Essay about Macbeth's ambition

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An ambition for power can seem to be true perfection, but one should be careful what they wish for, because that power might be exactly what causes their downfall. In the play Macbeth written by William Shakespeare ambition plays a great role and is also a main theme. Ambition is often the motivating force in one's life. It is supposed to be the motivating factor that drives one towards success. The main character, Macbeth has ambition even though it leads him to his downfall. In contrast, Lady Macbeth pursues her goals with greater determination, yet she is less capable of withstanding the outcome of her actions. She becomes guilty which leads to her death since she becomes mentally ill and commits suicide, leaving Macbeth without any …show more content…

IV), Macbeth is angry, he knows to become king he needs to either give up or step over Malcolm (meaning defeat him or perhaps assassinate Duncan). Macbeth begins to plan his betrayal against Duncan as he sees Malcolm standing in the way of Macbeth gaining the throne. Macbeth’s ambition to become king leads him to betray his beloved king Duncan.
“Who can be wise, amazed, temp'rate, and furious,
Loyal and neutral, in a moment? No man.
Th' expedition of my violent love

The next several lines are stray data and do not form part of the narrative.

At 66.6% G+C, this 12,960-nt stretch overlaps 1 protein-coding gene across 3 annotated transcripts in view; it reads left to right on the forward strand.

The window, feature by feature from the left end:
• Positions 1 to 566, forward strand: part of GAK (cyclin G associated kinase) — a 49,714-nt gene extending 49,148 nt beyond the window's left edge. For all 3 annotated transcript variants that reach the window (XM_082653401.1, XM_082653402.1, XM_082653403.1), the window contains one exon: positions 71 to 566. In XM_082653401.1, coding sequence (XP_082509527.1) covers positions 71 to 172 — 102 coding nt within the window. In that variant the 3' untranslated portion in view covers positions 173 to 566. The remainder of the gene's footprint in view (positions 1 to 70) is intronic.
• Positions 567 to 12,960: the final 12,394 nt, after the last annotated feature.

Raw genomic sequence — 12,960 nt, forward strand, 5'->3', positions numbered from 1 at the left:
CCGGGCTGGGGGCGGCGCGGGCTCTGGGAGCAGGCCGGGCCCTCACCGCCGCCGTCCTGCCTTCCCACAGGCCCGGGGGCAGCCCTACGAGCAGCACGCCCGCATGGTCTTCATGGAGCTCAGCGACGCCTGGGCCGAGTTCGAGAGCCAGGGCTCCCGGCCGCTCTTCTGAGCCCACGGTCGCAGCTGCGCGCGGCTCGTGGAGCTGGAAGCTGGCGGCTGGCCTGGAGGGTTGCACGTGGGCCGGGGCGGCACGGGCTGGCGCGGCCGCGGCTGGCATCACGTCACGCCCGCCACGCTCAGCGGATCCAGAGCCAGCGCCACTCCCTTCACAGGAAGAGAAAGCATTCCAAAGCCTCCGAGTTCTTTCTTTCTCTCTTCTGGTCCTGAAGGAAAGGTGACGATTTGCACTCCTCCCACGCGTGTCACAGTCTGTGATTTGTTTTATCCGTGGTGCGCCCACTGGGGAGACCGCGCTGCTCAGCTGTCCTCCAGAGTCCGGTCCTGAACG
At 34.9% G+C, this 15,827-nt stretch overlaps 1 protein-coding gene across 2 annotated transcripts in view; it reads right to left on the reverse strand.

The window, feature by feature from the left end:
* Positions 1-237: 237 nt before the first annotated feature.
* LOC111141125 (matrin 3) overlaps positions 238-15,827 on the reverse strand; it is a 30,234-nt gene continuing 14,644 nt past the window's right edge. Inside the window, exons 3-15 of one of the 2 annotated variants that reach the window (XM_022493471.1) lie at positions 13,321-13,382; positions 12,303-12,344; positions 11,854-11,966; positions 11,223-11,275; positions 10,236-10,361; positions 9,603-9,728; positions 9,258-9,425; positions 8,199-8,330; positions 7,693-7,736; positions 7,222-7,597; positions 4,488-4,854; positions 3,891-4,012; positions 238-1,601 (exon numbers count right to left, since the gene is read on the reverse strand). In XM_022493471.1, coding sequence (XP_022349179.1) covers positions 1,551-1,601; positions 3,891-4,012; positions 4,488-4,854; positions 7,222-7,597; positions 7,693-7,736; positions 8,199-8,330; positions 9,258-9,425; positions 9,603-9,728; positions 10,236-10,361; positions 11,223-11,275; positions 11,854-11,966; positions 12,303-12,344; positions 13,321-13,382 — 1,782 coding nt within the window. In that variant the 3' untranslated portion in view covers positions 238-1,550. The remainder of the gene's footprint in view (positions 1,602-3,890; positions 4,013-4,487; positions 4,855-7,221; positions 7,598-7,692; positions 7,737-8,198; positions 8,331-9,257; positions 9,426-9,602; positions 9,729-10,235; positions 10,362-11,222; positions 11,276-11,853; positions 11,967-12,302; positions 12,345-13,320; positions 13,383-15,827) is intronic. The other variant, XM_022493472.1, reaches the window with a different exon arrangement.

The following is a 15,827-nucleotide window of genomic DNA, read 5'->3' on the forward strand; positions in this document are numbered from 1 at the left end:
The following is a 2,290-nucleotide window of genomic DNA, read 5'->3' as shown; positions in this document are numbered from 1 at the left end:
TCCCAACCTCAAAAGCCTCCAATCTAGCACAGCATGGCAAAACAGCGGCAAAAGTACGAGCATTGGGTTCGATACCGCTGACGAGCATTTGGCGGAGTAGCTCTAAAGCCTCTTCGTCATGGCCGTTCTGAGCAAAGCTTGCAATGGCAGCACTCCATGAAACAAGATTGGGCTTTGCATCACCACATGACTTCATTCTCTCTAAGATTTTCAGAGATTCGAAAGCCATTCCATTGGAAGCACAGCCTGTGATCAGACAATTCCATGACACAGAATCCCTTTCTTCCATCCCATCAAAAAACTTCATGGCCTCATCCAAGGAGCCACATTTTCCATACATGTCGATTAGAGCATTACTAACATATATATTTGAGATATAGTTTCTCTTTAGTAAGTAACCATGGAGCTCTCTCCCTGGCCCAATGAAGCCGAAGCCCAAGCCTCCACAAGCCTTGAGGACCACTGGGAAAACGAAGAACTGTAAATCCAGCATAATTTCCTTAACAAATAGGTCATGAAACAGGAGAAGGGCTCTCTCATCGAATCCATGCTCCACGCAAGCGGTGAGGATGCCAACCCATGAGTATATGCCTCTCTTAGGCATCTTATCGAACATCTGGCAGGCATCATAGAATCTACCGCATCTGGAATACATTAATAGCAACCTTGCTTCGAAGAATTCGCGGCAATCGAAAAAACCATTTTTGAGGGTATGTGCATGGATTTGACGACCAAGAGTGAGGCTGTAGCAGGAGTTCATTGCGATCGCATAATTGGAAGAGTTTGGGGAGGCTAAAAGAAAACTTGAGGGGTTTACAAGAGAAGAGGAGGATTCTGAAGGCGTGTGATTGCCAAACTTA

Outrun the pauser, reason.” (Macbeth, Act II Sc. II)

Macbeth pretends to show sorrow after hearing the news of Duncan’s death, in another way he is asking himself these questions. This shows that Macbeth is already starting to feel guilty of what he has done. "To show an unfelt sorrow is an office which the false man does easy.” (Malcolm, Act II, scene III), Macbeth shows false sorrow; he is covering up his lie by showing his sorrow towards Duncan’s death. A liar can easily pretend to feel sorrow even though he doesn’t feel any.
Macbeth's ambition led him to lose all the trust and loyalty from his army and thanes, as he becomes greedy and overconfident of himself. The witches’ prophecies have led him to think that no one can kill him. The prophecies showing truth are next to impossible. The apparitions shown to Macbeth by the witches include (Act IV Sc. I): He is told to beware Macduff, the Thane of Fife (Apparition 1 - an armed head),

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